After the global financial crisis in 2008, recently oil prices fell to the lowest level. Investments in the oil industry in Norway are lowest since 2000. Oil companies have already abolished more than 20 thousand jobs, and this caused the highest unemployment rate (4.3%) in Norway in the last 11 years. However, unemployment in Norway is low compared with Greece (~25%) or Spain and is much lower than in most other European countries. Nevertheless, the Prime Minister of Norway Erna Solberg is preparing financial reform to mitigate symptoms of the crisis. Definitely, the plan is to use money from Norway’s sovereign wealth fund to create more jobs and increase competitiveness. The government of Norway wants to present tax reform and make country more attractive to investors. E. Solberg’s conservative government works for the second year and believes that current situation in Norway might be similar to the financial crisis a few years ago. As the price of the oil dropped, Norway’s expenses may exceed revenues from oil. This have already weakened Norwegian Krone, whose value compared to the euro decreased by 9% during this year. Due to the weakened Krone, inflows to the tourism industry increased and the local exporters are selling more goods, but the Prime Minister stated that Norway needs to free itself from dependence on the oil. The country is the largest crude oil extractor in the Western Europe and the fourth richest country in the world according to their gross domestic product per capita and the second richest in the Europe after Luxembourg.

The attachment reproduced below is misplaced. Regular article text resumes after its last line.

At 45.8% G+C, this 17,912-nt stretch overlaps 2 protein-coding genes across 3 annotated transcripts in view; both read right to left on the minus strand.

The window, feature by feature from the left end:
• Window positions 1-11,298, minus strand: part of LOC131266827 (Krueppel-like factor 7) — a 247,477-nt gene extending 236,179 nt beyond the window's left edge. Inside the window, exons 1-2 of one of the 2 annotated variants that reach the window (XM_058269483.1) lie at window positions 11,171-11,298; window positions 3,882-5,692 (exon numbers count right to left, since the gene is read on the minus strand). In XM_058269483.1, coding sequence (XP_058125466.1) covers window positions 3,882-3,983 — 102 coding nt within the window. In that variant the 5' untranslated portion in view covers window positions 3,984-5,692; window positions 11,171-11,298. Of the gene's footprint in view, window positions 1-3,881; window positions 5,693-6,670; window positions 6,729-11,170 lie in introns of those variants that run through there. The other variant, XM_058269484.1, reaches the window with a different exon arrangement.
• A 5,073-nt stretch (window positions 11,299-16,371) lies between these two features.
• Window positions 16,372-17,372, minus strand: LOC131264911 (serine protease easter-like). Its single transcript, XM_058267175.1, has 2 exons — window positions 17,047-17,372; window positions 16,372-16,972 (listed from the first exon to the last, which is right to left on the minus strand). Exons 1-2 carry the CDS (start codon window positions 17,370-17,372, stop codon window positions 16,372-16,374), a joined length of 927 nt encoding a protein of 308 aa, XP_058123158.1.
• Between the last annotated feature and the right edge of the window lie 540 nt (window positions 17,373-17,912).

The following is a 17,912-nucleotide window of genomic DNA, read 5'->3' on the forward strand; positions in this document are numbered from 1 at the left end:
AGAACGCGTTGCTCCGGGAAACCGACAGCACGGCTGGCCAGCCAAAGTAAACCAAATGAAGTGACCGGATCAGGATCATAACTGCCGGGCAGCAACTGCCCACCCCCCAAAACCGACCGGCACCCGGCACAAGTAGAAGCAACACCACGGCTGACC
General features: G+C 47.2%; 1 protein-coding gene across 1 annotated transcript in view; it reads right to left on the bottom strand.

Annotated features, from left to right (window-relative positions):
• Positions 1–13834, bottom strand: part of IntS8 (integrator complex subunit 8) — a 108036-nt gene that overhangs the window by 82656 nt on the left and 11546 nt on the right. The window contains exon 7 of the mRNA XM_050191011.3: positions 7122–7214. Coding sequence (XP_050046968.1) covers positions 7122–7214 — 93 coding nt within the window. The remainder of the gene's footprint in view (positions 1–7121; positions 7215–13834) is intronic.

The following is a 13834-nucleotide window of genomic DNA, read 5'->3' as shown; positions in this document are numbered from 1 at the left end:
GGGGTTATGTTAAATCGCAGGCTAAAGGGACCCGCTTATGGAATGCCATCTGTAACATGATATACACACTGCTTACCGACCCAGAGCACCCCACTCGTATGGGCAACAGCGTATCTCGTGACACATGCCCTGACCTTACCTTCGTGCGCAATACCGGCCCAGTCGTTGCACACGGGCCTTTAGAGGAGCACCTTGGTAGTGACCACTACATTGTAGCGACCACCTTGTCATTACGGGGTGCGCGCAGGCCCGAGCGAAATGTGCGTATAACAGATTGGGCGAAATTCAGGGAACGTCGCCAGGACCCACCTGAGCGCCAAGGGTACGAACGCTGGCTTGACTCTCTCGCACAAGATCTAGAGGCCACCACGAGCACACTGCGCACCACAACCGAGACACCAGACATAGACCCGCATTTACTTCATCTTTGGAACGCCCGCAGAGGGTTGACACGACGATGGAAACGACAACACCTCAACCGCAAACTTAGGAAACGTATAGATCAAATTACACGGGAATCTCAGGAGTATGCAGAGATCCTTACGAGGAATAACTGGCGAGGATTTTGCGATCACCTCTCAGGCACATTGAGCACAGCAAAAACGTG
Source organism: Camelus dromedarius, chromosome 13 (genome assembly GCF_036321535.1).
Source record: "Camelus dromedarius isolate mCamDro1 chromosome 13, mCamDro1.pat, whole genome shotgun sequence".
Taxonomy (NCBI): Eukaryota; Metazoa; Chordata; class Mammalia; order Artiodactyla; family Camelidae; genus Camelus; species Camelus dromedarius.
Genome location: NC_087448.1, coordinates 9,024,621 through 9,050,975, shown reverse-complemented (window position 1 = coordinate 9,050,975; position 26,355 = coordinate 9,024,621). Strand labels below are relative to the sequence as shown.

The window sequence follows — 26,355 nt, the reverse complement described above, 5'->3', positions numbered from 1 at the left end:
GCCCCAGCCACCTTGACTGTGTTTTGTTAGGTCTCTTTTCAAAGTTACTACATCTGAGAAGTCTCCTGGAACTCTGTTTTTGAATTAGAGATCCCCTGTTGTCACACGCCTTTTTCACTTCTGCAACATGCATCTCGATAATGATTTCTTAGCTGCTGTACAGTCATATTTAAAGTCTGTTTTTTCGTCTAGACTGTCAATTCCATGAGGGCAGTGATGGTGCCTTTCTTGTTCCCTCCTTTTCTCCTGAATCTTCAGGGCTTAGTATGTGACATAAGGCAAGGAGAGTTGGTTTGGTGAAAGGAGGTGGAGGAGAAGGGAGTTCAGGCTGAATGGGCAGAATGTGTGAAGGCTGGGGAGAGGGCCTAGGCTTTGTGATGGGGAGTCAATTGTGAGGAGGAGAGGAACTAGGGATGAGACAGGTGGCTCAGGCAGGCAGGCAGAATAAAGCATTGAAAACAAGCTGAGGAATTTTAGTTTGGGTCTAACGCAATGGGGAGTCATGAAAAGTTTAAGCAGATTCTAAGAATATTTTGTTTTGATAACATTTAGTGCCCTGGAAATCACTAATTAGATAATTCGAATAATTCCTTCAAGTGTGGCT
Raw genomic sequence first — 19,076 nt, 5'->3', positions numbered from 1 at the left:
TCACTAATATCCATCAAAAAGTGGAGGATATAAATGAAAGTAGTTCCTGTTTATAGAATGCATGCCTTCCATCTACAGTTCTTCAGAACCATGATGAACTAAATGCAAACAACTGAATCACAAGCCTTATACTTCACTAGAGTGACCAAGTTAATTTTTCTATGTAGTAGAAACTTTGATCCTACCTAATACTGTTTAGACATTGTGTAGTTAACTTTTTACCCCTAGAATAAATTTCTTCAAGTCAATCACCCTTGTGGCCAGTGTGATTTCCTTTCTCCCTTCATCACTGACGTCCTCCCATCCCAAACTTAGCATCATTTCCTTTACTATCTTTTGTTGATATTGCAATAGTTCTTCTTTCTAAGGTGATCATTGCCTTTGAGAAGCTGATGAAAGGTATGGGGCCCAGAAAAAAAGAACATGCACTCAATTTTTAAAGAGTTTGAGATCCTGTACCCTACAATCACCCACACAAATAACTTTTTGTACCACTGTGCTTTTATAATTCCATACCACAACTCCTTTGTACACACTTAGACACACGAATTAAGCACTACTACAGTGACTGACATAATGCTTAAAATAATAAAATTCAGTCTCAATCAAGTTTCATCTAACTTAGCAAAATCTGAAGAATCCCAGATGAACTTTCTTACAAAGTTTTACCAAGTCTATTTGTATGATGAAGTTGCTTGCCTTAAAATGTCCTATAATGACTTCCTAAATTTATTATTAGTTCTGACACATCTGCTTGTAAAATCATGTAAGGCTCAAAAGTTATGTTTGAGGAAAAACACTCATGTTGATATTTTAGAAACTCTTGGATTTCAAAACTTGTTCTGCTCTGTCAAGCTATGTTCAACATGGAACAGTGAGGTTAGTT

Norway will have to search for other alternative investment management methods to restructure its economy, which is affected by low prices of the oil and other non renewable resources. For a number of years Norway has been preparing for the period when they will not be able to extract as much oil and gas as they did in their gold ages. Mining has already become extremely expensive which requires complicated stations in the sea.
This year the economy of Norway, excluding oil and gas sectors, is expected to grow only 1.3%, next year around 2%. However, since these forecasts have been done, crude oil prices have dropped by nearly 30%. Consequently, cheap oil is a greater threat to economy of Norway than the global financial collapse.